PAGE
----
Residents allowed back into tornado-hit Illinois town
FAIRDALE, Ill. (AP) Residents of a small northern Illinois farming community that took a direct hit from a half-mile-wide tornado were allowed back into the area Saturday to assess the damage.
The DeKalb County Sheriff's Office bused residents into Fairdale at 7 a.m. so they could begin to take stock of what was left of their property.
Eight tornadoes are now confirmed to have roared across northern and central Illinois during Thursday's storms, according to the National Weather Service.
The strongest of the tornadoes hit Fairdale, where two people were killed. That tornado also injured 22 people.
The weather service gave it a preliminary rating of an EF4 with winds of between 180 and 200 mph. It was a half-mile wide and remained on the ground for at least 28.7 miles, a record long path for that part of Illinois.
As the cleanup began, tales of survival continued to emerge.
Kelly Newman, 46, lost her Rochelle home. For her, the storm began with a moment of playful wonder at the size of the hail. She ran outside to collect some of the pieces to put it in the freezer to show her children.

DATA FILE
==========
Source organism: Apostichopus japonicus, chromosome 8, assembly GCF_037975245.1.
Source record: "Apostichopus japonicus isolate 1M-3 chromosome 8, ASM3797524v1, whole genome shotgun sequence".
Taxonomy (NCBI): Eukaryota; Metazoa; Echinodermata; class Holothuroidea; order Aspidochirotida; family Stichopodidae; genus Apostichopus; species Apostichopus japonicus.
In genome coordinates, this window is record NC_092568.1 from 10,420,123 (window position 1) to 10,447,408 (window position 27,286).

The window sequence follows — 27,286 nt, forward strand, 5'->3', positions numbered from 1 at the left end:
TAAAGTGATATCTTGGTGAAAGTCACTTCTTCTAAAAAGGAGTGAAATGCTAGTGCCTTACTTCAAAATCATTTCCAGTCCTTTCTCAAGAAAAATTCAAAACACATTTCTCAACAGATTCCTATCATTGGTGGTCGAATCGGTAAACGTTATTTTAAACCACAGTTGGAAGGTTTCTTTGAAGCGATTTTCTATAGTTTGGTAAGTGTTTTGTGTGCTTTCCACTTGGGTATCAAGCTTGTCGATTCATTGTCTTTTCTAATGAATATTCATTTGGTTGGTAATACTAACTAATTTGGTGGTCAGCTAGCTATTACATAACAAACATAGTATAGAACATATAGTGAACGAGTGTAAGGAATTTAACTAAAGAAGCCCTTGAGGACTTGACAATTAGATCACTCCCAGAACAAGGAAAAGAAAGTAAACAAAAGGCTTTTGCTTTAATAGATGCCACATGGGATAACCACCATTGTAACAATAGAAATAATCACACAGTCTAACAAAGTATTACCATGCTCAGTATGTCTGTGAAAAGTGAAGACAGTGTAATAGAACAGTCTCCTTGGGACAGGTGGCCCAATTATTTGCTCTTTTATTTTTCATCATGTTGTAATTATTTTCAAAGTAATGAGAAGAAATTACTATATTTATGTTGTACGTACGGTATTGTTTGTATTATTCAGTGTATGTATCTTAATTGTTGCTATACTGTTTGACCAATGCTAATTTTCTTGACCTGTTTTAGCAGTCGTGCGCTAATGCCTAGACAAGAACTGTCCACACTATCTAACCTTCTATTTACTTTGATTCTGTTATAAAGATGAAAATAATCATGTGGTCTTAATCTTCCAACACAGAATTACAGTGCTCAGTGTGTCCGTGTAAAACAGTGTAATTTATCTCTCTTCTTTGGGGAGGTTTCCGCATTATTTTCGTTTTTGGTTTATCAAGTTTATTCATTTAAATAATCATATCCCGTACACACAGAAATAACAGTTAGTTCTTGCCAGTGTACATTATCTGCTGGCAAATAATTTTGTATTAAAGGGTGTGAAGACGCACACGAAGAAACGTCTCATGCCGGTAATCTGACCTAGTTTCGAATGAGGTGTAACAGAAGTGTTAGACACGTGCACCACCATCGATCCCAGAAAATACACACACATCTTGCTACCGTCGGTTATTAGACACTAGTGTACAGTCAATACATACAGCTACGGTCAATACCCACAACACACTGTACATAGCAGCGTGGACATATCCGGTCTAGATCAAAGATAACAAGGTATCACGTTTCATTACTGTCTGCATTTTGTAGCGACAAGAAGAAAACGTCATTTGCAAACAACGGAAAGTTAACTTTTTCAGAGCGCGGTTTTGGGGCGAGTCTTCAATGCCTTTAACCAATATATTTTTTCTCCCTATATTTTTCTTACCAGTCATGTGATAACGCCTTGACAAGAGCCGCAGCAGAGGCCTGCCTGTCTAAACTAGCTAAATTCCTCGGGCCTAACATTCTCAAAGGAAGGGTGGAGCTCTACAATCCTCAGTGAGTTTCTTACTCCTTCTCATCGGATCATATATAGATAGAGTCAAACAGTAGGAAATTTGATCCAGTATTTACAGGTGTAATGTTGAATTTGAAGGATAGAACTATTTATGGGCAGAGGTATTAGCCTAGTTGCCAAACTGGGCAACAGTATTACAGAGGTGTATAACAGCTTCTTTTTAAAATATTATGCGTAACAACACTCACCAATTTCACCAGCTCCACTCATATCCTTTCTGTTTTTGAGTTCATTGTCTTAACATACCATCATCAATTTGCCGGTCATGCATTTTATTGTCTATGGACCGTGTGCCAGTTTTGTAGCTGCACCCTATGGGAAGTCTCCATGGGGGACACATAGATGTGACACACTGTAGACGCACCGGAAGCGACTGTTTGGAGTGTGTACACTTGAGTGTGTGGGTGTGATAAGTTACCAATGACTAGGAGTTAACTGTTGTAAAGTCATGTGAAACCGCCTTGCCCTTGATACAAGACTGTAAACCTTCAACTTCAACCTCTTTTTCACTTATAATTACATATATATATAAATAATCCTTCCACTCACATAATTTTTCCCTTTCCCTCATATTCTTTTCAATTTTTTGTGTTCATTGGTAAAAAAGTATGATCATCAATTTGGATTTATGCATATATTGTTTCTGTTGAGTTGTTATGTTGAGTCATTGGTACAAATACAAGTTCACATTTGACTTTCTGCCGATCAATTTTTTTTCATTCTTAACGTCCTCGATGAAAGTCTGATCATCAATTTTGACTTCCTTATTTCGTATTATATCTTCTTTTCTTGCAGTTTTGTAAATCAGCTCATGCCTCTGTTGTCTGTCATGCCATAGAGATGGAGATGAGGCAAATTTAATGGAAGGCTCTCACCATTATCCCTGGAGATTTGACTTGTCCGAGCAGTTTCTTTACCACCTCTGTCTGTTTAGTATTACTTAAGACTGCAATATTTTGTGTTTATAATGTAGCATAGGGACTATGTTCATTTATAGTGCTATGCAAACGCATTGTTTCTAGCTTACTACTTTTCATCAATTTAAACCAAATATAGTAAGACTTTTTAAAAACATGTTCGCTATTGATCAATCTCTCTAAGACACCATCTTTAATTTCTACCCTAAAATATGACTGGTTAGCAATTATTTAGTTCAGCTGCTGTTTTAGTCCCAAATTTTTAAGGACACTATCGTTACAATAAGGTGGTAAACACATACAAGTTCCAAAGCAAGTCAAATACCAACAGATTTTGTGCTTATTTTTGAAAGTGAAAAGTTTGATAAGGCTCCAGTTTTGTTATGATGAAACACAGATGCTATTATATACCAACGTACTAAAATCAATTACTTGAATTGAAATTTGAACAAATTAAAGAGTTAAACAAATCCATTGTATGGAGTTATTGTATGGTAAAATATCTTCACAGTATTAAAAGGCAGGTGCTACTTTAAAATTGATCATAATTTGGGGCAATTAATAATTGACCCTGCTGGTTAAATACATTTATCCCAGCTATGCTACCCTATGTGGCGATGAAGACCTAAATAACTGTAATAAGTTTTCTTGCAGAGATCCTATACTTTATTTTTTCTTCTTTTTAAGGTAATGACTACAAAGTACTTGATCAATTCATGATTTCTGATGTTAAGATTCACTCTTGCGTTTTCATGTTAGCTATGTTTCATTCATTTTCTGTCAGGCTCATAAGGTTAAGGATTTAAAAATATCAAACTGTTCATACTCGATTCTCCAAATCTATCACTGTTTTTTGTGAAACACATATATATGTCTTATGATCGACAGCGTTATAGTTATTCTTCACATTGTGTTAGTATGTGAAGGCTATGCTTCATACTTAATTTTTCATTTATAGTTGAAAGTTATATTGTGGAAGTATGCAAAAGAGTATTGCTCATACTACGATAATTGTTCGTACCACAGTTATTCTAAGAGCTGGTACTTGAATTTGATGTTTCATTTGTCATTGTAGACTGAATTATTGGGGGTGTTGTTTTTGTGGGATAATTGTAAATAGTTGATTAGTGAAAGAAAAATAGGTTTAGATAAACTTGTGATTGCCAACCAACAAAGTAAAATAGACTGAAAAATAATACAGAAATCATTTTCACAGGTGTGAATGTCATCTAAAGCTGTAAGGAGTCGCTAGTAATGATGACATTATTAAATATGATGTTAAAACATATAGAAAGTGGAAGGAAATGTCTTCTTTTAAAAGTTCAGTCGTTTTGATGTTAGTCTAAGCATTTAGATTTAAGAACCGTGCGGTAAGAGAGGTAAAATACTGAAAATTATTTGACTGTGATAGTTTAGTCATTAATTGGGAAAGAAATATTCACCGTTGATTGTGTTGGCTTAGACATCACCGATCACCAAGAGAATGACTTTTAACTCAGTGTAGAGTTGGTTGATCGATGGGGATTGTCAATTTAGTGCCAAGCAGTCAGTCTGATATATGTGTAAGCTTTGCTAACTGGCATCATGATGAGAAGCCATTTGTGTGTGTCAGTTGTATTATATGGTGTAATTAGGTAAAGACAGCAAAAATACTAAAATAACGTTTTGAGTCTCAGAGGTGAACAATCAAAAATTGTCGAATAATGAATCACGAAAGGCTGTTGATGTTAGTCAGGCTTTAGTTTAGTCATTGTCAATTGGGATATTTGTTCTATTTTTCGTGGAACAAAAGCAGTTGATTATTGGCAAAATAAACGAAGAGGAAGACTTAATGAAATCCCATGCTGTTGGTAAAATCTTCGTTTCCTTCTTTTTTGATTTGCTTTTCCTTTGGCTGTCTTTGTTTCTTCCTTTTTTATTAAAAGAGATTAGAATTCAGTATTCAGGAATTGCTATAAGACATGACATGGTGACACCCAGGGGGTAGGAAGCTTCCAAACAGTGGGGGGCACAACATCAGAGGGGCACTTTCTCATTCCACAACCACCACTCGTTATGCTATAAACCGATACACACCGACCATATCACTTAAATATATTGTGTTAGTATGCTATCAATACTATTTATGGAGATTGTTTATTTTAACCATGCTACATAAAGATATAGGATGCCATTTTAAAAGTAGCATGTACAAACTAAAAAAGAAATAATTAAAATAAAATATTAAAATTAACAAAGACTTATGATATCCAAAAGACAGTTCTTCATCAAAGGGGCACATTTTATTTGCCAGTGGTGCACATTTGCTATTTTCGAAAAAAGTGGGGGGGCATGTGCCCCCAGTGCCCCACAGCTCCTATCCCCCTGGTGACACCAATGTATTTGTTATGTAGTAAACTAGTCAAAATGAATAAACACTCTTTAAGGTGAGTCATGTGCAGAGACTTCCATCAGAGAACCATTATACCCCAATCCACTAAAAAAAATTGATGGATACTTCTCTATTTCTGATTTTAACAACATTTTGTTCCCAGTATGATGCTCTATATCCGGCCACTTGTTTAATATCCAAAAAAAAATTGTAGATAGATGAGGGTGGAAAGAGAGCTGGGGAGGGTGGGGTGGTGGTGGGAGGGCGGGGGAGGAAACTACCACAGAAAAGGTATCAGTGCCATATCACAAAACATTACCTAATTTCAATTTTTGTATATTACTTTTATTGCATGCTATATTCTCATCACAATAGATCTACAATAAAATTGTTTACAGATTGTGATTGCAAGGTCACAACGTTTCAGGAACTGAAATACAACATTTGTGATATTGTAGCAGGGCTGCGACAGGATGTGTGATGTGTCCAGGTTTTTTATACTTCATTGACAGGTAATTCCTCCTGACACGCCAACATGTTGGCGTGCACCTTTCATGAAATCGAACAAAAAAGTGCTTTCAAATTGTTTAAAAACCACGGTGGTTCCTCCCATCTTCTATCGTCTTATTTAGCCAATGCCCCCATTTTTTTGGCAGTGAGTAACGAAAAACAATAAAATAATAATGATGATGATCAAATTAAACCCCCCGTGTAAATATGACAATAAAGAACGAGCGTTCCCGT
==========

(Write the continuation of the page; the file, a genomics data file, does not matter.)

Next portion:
"Then I noticed to the southwest there was a huge black funnel thing, but it didn't look like a tornado because it was just way too wide," she said.
But the telltale train-like roar sent them and their 19-year-old daughter running for the basement. The house cracked and collapsed around them, raining down debris and a dusting of what she described as "muddy soot."
The family survived, and several police officers helped free her husband, who had been trapped nearly upside down between two collapsed walls.
"We're alive, we were spared. Our lives were saved," she said.
Associated Press writer Teresa Crawford contributed to this report from Rochelle.